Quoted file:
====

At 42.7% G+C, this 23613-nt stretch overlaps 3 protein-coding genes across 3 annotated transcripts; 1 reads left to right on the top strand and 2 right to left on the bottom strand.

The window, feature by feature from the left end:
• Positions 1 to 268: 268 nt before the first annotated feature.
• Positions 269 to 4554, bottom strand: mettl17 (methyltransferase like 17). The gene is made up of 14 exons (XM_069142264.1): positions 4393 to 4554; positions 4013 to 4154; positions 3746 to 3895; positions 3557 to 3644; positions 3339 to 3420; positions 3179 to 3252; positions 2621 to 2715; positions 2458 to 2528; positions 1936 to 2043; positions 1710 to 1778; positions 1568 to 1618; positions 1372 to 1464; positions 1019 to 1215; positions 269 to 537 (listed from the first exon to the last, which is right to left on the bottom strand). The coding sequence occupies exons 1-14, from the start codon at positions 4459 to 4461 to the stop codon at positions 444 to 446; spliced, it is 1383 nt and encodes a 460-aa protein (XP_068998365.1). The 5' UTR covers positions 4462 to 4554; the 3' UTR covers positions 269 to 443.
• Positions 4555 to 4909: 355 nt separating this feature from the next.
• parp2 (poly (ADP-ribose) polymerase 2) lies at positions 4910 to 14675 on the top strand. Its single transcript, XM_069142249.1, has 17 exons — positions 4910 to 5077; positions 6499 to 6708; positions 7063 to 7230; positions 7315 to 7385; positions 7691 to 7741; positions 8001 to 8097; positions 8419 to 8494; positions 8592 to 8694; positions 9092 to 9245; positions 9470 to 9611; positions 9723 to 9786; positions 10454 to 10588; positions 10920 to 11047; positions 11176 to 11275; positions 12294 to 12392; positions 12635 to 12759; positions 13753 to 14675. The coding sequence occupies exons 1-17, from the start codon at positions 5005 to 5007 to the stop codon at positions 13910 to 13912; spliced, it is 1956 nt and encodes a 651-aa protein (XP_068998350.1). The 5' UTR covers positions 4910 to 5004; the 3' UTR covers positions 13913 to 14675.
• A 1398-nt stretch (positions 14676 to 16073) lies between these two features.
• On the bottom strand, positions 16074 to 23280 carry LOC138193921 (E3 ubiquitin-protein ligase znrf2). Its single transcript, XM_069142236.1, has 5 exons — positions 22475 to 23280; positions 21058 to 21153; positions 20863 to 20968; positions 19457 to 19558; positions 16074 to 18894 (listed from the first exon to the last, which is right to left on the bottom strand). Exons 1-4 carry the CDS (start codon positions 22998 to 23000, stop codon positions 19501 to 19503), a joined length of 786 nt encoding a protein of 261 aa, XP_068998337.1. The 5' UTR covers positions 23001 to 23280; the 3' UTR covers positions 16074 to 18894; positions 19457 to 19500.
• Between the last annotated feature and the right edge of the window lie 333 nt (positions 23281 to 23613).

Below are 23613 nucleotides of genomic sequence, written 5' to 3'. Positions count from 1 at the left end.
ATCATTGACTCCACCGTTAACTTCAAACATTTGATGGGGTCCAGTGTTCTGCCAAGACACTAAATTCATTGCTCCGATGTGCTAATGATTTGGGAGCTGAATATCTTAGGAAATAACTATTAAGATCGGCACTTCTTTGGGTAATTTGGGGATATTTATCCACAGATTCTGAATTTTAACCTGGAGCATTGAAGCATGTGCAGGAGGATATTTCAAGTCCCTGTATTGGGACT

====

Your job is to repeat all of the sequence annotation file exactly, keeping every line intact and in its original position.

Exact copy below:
At 42.7% G+C, this 23613-nt stretch overlaps 3 protein-coding genes across 3 annotated transcripts; 1 reads left to right on the top strand and 2 right to left on the bottom strand.

The window, feature by feature from the left end:
• Positions 1 to 268: 268 nt before the first annotated feature.
• Positions 269 to 4554, bottom strand: mettl17 (methyltransferase like 17). The gene is made up of 14 exons (XM_069142264.1): positions 4393 to 4554; positions 4013 to 4154; positions 3746 to 3895; positions 3557 to 3644; positions 3339 to 3420; positions 3179 to 3252; positions 2621 to 2715; positions 2458 to 2528; positions 1936 to 2043; positions 1710 to 1778; positions 1568 to 1618; positions 1372 to 1464; positions 1019 to 1215; positions 269 to 537 (listed from the first exon to the last, which is right to left on the bottom strand). The coding sequence occupies exons 1-14, from the start codon at positions 4459 to 4461 to the stop codon at positions 444 to 446; spliced, it is 1383 nt and encodes a 460-aa protein (XP_068998365.1). The 5' UTR covers positions 4462 to 4554; the 3' UTR covers positions 269 to 443.
• Positions 4555 to 4909: 355 nt separating this feature from the next.
• parp2 (poly (ADP-ribose) polymerase 2) lies at positions 4910 to 14675 on the top strand. Its single transcript, XM_069142249.1, has 17 exons — positions 4910 to 5077; positions 6499 to 6708; positions 7063 to 7230; positions 7315 to 7385; positions 7691 to 7741; positions 8001 to 8097; positions 8419 to 8494; positions 8592 to 8694; positions 9092 to 9245; positions 9470 to 9611; positions 9723 to 9786; positions 10454 to 10588; positions 10920 to 11047; positions 11176 to 11275; positions 12294 to 12392; positions 12635 to 12759; positions 13753 to 14675. The coding sequence occupies exons 1-17, from the start codon at positions 5005 to 5007 to the stop codon at positions 13910 to 13912; spliced, it is 1956 nt and encodes a 651-aa protein (XP_068998350.1). The 5' UTR covers positions 4910 to 5004; the 3' UTR covers positions 13913 to 14675.
• A 1398-nt stretch (positions 14676 to 16073) lies between these two features.
• On the bottom strand, positions 16074 to 23280 carry LOC138193921 (E3 ubiquitin-protein ligase znrf2). Its single transcript, XM_069142236.1, has 5 exons — positions 22475 to 23280; positions 21058 to 21153; positions 20863 to 20968; positions 19457 to 19558; positions 16074 to 18894 (listed from the first exon to the last, which is right to left on the bottom strand). Exons 1-4 carry the CDS (start codon positions 22998 to 23000, stop codon positions 19501 to 19503), a joined length of 786 nt encoding a protein of 261 aa, XP_068998337.1. The 5' UTR covers positions 23001 to 23280; the 3' UTR covers positions 16074 to 18894; positions 19457 to 19500.
• Between the last annotated feature and the right edge of the window lie 333 nt (positions 23281 to 23613).

Below are 23613 nucleotides of genomic sequence, written 5' to 3'. Positions count from 1 at the left end.
ATCATTGACTCCACCGTTAACTTCAAACATTTGATGGGGTCCAGTGTTCTGCCAAGACACTAAATTCATTGCTCCGATGTGCTAATGATTTGGGAGCTGAATATCTTAGGAAATAACTATTAAGATCGGCACTTCTTTGGGTAATTTGGGGATATTTATCCACAGATTCTGAATTTTAACCTGGAGCATTGAAGCATGTGCAGGAGGATATTTCAAGTCCCTGTATTGGGACT